During the 5th national election held in 2015, the ruling Ethiopian People’s Revolutionary Democratic Front (EPRDF) and its allies scored a landslide victory by winning all the seats in Parliament as well as in regional and city councils. A year after EPRDF achieved this clean sweep, however, a series of nonviolent protests sparked off in the nation, later turning deadly. Witnessing this in a country run by a government supposedly almost unanimously elected by voters just a year prior was surprising for Ethiopians and the international community alike.



This month hosts both Abiy Tsom and Ramadan, the biggest fasting seasons for Christians and Muslims in Ethiopia. Thousands pray longer and harder every day in this season, more restrained from worldly activities and more in tune with the purification of the body, mind, and soul. This remains Ethiopia’s social capital for centuries gone and to come. Beyond a personal and spiritual experience, religion remains the frame embodying nationalism and a defining concept for unity, culture, art, and perseverance. Specially, the reputed St. Raguel Ethiopian Orthodox Church and Anwar Mosque, located next to each other in Mercato, Addis Ababa are symbols of harmony particularly in the crowded fasting seasons.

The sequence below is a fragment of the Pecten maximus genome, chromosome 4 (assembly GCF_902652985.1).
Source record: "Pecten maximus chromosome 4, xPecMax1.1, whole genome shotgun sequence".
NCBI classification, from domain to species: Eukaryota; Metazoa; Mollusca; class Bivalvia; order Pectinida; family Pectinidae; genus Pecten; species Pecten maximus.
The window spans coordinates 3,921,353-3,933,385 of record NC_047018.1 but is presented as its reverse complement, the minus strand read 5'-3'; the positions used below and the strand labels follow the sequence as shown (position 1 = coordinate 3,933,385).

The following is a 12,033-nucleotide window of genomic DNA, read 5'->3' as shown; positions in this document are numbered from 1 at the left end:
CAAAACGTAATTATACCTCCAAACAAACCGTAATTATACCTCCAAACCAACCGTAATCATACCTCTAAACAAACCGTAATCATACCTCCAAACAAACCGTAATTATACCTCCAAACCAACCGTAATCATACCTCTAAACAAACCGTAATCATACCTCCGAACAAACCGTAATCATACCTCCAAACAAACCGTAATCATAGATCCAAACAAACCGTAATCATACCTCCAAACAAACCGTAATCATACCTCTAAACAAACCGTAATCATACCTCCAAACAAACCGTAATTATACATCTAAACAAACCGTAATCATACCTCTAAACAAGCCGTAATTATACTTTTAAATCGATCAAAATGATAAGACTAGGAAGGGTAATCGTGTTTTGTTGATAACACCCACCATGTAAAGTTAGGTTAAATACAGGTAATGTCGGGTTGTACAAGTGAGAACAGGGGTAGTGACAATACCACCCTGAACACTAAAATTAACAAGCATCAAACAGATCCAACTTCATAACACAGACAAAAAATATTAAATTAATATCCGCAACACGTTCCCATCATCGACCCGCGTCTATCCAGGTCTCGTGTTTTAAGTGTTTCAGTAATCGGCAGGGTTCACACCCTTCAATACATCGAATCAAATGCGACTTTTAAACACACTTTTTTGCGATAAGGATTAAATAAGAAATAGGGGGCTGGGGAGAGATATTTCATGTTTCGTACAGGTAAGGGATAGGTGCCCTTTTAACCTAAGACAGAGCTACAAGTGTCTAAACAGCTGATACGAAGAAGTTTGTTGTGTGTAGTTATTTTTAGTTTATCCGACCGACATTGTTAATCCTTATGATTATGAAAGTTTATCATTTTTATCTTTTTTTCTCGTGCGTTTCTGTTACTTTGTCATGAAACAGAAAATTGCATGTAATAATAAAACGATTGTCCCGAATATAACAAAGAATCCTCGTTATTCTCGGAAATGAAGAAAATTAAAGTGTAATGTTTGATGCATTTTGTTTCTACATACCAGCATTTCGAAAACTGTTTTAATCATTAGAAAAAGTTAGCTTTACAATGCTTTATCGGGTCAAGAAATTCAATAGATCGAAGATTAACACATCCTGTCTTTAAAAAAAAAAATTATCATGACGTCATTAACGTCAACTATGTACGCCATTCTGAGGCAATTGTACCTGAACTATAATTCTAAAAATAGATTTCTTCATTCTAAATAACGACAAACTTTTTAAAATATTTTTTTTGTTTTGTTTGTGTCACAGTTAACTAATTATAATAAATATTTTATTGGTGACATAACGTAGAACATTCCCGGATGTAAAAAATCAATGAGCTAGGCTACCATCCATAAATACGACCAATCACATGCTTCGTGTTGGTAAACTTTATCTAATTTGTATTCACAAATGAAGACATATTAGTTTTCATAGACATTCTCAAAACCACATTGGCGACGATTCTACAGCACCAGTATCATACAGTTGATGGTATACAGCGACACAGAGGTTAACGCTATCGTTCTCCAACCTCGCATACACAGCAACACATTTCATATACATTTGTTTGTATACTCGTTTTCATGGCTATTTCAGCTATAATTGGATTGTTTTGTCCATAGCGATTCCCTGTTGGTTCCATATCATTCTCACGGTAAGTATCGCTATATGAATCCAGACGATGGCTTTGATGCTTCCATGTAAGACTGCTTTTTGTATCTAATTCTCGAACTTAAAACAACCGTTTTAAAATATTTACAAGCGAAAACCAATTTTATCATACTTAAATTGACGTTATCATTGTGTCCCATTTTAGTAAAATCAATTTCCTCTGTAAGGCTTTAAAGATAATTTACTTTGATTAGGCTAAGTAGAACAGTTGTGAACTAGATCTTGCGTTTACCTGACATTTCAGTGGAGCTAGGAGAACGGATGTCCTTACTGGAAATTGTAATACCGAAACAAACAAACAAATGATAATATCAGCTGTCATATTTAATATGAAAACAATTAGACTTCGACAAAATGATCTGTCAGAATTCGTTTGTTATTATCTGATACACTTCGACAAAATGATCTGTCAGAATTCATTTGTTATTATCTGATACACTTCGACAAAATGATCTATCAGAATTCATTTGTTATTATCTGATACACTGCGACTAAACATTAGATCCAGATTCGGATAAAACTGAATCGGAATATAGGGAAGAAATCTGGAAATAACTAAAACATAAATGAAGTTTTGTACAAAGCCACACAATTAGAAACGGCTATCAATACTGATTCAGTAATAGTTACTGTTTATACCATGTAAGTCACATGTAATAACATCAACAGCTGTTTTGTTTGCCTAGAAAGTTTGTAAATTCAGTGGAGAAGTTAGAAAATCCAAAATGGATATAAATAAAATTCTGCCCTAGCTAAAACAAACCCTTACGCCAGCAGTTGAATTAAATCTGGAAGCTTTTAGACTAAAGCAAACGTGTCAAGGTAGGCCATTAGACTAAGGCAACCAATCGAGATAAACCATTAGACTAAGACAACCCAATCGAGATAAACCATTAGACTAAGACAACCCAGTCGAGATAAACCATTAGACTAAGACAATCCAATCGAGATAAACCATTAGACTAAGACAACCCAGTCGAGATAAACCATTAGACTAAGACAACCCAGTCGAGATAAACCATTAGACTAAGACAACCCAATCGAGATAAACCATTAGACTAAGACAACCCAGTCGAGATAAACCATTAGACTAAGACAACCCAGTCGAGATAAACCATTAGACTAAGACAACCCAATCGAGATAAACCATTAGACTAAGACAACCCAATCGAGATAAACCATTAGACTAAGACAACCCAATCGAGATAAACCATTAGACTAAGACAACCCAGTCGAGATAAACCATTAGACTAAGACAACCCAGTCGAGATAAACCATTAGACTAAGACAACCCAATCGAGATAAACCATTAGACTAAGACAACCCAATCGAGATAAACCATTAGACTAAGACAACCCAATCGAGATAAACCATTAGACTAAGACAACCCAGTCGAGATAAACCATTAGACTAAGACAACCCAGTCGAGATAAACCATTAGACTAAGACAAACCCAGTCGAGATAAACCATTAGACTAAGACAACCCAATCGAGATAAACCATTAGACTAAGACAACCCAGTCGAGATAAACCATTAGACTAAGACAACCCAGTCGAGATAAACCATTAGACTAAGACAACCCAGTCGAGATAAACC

According to the United Nations Environment Program’s (UNEP) 2021 Food Waste Index Report, a total of around 931 million tons of food is annually wasted globally, of which 61Pct is at the household, 26Pct at the food service, and 13Pct at the retail level. In fact, the report stated the veracity of global household estimates is medium to low. Food waste is food (including drink) and associated inedible parts removed from the human food supply chain in the following sectors: manufacturing of food products (under certain circumstances); food retail; food service; and households. “Removed from the human food supply chain” means one of the following end destinations: landfill, controlled combustion, sewer, litter/ discards/ refuse, co/ anaerobic digestion, compost / aerobic digestion or land application.



The first coronavirus disease vaccine injections taking place at Eka Kotebe COVID-19 Hospital on March 13, 2021 in the presence of high-level government officials and other notable Ethiopians. Frontline health workers were first to take the jab.
The first COVID-19 positive case and vaccine were registered in Ethiopia on the same day of March 13 in 2020 and 2021, respectively, whether accidental or planned. The world seemed doomed by the invincible virus since the beginning of 2020. After unprecedented death, chaos, and ultimate test to science, new vaccines were created for the new pandemic.

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